Manmasi, Sinlung, Mar
Native toIndia
RegionMizoram, Manipur, Assam, Tripura, and Meghalaya
Native speakers
Early forms
  • Nelachal
    • Tukbemsawm
Official status
Official language in
Recognised minority
language in
Assam, Manipur, Mizoram (majority) and Meghalaya
Language codes
ISO 639-3hmr

The Hmar language belongs to the Kukish branch of the Sino-Tibetan family of languages. It is a conglomeration of the dalects of its various sub-tribes (Leiri, Hrangkhawl, Biete, Zote, Thiek, etc.). The speakers of the language are also known as Hmar. According to the official 2011 Census of India, there are 29,268 Hmar speakers in Assam, 48,375 in Manipur, 1,700 in Meghalaya, 18,587 in Mizoram although Majority of the Hmars in Mizoram speak Duhlian (Mizo). The Census cannot be said to be truly a relaible statistic as many Hmars in Mizoram register their minority tribal status as Mizo and not Hmar. Also, as the Hmar sub-tribes in Tripura maintain their own dialects they are often not represented in these numerals.

Hmar is a recognised language in the School curriculum of Assam, Manipur and Mizoram, and also recently recognised as one of the Modern Indian Language (MIL) at Manipur University and Assam University. Board of Secondary Education, Assam has also included Hmar as an MIL in its matriculation syllabus from 2005. Both Manipur University and Assam University, Silchar has also permitted Hmar language to be studied as Modern Indian Language in the Graduation level.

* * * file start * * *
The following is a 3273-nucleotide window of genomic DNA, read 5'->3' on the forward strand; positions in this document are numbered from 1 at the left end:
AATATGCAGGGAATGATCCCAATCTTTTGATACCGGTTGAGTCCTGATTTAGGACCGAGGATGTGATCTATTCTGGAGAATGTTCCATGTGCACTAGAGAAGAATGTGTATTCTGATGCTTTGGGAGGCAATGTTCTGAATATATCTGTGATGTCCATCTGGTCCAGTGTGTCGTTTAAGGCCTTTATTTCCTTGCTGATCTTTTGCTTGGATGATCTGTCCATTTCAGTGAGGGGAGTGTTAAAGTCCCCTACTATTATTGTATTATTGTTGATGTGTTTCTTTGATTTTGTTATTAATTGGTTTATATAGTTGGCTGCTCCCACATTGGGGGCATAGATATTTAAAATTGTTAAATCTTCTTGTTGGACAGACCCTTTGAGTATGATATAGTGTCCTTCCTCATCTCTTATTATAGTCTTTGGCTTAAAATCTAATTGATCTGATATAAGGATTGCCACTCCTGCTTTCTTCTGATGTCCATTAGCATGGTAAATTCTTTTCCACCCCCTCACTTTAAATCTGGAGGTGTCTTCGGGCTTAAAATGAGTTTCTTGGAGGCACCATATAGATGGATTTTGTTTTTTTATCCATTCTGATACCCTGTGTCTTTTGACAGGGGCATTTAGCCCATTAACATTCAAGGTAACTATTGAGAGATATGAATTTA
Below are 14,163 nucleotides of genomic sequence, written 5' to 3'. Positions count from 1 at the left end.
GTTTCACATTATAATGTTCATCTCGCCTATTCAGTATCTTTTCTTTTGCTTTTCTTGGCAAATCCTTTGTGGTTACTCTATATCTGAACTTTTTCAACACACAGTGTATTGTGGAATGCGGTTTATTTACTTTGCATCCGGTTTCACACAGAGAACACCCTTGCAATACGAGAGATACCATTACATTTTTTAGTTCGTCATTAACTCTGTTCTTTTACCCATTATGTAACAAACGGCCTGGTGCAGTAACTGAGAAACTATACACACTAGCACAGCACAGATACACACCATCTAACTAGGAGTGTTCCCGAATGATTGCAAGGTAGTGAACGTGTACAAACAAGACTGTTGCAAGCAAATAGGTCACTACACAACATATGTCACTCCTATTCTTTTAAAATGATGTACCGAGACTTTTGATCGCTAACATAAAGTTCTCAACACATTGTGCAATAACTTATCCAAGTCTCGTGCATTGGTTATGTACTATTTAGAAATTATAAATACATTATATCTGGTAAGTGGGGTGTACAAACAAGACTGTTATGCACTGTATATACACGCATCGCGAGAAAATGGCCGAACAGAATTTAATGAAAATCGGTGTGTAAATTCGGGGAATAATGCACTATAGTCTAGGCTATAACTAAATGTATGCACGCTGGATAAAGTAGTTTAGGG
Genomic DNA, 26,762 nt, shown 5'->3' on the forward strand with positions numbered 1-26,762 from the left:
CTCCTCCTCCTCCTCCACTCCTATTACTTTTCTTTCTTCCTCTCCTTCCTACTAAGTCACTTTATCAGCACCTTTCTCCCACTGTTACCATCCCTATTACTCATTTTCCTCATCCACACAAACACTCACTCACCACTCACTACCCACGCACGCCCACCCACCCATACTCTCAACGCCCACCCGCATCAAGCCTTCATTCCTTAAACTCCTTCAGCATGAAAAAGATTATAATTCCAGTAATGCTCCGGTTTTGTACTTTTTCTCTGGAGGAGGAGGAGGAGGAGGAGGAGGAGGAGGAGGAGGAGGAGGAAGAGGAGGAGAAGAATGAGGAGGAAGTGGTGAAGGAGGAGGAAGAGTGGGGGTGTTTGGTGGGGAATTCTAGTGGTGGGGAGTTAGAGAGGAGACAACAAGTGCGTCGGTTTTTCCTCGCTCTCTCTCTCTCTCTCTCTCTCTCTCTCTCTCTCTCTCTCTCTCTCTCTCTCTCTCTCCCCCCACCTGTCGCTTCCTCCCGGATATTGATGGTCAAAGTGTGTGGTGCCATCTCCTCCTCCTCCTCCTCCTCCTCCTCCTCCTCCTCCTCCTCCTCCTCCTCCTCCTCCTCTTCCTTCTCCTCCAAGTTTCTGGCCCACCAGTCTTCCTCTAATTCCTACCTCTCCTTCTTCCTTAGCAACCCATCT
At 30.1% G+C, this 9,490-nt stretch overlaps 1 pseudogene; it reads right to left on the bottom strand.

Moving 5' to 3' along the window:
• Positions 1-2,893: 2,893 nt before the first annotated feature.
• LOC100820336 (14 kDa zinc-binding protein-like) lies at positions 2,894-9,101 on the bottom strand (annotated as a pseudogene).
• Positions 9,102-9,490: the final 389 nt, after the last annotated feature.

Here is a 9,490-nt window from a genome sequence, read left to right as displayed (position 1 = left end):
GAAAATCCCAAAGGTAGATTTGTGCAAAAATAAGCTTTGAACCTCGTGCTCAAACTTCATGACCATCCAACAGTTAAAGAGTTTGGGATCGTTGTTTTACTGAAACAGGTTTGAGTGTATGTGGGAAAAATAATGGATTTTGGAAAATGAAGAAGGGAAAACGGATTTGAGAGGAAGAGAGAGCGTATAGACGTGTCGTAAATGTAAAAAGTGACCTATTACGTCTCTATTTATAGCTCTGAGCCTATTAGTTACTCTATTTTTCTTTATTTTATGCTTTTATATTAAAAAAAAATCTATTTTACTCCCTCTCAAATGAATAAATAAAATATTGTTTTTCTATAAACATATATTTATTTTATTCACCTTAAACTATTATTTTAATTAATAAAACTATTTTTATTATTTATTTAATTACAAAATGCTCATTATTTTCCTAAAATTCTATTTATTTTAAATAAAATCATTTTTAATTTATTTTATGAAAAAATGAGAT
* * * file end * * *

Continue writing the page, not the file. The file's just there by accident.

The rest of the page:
Geographical distribution

Hmar is spoken in the following locations

Since Hmar speakers are scattered over a vast area in Mizoram, Manipur, Meghalaya, Tripura, Chittagong Hill tracts, North Carolina Hills and Cachar district of Assam state and Myanmar, there appears to be slight dialectal distinction. There is no homogeneous settlement of Hmar speakers alone.[citation needed] In Manipur, Hmar exhibits partial mutual intelligibility with the other Kukish dialects of the area including Thadou, Paite, Aimol, Vaiphei, Simte, Kom and Gangte languages.[2]


  1. ^ "Statement 1: Abstract of speakers' strength of languages and mother tongues - 2011". Office of the Registrar General & Census Commissioner, India. Retrieved 7 July 2018.
  2. ^ Singh, Chungkham Yashawanta (1995). "The linguistic situation in Manipur" (PDF). Linguistics of the Tibeto-Burman Area. 18 (1): 129–134. Retrieved 19 June 2014.